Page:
Oboz created the Sapphire Low after researching the anatomical and biomechanical differences of women’s feet, ankles and legs to create what they describe as a ‘New Fit System from the ground up’. The result is a walking shoe that is low volume with a sculpted mid-foot and a women’s specific forefoot and toe box. In addition, the tongue and asymmetrical collar are designed to comfortably articulate with female ankle motion. There is a simple, four-eye lacing system, the shortest system on test. The uppers are made of supple nubuck leather that is lined with a waterproof and breathable membrane to keep feet dry and warm. A three-part flex midsole is combined with the own-brand O FIT Insole, which supports the arches of the foot. There is a choice of widths: regular and wide. The ‘Swiftcurrent’ outsole provides durability, stability and comfort with lugs that offer good traction whether strolling on tarmac or hiking on trails. While the shoe feels very solidly made and robust, it is much lighter than you might expect. And, for every pair of Oboz footwear sold, the brand pledges to plant a tree.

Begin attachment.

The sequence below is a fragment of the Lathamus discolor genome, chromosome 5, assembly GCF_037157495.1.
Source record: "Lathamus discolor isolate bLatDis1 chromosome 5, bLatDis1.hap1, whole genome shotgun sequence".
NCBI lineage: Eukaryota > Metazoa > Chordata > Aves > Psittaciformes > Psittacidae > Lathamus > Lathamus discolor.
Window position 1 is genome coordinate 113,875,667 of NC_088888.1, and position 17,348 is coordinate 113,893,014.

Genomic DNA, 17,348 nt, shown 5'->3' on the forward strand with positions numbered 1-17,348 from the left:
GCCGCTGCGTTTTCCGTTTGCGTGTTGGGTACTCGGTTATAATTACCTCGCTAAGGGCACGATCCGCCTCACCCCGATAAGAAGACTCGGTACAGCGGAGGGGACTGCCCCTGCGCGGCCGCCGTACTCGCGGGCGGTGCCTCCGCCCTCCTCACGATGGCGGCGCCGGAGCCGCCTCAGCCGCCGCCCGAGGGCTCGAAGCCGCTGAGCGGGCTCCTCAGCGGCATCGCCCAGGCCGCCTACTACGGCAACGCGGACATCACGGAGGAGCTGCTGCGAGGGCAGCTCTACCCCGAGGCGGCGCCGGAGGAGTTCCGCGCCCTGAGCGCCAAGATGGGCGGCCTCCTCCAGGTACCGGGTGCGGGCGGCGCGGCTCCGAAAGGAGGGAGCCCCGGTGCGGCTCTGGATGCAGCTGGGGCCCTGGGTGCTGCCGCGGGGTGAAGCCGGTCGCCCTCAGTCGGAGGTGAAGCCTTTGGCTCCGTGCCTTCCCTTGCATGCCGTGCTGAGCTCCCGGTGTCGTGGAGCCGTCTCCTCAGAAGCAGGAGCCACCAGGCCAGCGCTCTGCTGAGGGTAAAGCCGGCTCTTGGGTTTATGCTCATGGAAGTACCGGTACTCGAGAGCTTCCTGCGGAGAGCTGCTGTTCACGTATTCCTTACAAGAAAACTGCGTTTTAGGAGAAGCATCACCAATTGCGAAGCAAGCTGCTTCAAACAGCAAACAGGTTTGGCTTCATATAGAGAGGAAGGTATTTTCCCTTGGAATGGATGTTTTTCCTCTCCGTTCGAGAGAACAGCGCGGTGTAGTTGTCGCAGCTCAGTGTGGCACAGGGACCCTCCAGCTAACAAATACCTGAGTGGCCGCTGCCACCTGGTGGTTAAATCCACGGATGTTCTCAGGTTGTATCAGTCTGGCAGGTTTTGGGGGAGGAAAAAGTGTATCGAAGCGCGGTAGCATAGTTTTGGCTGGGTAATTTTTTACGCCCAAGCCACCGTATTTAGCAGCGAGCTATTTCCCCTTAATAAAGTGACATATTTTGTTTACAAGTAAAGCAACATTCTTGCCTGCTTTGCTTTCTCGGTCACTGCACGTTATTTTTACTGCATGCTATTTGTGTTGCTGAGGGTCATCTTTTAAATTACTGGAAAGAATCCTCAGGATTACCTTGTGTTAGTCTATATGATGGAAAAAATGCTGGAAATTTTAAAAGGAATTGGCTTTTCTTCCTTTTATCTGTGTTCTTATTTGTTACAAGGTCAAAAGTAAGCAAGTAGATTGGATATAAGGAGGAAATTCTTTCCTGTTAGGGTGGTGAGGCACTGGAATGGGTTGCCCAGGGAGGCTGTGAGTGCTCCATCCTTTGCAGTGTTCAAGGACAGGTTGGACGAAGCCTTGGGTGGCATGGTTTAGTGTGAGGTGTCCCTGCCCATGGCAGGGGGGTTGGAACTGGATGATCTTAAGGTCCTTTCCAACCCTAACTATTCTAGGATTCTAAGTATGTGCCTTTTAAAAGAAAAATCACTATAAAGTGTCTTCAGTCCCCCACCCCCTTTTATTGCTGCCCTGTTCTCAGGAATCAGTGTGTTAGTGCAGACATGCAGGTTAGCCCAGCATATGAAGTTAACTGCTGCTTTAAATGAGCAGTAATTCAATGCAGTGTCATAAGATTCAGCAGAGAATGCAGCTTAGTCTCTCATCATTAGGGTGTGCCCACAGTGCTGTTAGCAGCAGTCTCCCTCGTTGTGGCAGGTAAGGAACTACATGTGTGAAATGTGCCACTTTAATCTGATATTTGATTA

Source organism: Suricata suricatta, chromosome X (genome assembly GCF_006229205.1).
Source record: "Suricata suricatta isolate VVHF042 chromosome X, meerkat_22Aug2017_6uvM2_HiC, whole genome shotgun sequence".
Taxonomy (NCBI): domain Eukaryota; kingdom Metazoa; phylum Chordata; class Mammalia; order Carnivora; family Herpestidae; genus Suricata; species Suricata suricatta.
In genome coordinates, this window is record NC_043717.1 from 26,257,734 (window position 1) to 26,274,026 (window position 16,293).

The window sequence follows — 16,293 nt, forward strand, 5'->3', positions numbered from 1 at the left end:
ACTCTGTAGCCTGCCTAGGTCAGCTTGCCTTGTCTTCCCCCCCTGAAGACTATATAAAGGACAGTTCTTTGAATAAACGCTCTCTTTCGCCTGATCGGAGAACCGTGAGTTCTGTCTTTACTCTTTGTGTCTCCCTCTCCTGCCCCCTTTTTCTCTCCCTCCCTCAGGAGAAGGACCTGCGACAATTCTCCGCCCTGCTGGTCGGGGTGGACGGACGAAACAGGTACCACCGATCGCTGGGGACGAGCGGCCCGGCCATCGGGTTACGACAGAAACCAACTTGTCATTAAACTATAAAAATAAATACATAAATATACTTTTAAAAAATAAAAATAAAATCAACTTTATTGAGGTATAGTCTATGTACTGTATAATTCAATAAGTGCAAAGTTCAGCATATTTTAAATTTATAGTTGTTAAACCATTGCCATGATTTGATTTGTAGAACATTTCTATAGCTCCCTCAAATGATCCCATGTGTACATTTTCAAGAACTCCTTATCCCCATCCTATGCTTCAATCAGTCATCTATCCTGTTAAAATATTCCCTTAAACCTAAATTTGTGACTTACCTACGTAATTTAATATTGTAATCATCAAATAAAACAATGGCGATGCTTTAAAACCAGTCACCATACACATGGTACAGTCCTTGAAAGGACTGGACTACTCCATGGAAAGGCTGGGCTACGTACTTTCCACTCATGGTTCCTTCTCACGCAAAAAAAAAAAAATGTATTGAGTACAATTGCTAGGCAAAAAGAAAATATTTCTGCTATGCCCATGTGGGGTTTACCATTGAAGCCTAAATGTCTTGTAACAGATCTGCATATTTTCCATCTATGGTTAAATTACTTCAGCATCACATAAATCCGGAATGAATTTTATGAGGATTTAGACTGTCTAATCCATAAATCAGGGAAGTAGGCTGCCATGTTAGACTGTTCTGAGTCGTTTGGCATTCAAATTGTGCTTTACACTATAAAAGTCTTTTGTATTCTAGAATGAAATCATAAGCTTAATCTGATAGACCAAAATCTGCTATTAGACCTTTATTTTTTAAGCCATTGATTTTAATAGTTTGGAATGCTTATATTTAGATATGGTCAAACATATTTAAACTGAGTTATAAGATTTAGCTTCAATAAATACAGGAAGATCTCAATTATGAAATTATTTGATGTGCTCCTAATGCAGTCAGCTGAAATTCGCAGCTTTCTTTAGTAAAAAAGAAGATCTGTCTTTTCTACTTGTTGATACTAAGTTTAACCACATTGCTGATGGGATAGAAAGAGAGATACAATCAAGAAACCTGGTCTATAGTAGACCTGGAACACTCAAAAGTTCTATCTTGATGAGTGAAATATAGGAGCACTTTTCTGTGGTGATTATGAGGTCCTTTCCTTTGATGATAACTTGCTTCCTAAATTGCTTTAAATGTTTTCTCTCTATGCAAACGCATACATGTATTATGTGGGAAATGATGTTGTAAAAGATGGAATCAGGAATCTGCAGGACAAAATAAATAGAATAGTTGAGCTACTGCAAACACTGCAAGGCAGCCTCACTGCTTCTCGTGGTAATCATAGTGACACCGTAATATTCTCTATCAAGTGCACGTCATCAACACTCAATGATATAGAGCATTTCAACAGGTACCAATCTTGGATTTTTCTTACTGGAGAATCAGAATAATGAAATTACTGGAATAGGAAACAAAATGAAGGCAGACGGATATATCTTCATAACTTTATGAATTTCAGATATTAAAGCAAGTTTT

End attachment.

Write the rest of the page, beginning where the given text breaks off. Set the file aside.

Choosing the best hiking shoes for you
What are the best hiking shoes for you? To answer that you have to think about the kind of walking you do most often. Requirements vary, depending on the terrain being traversed, the quality of the trail, prevailing conditions and the amount of kit you typically carry. Following are some important considerations you should factor in to your decision-making process.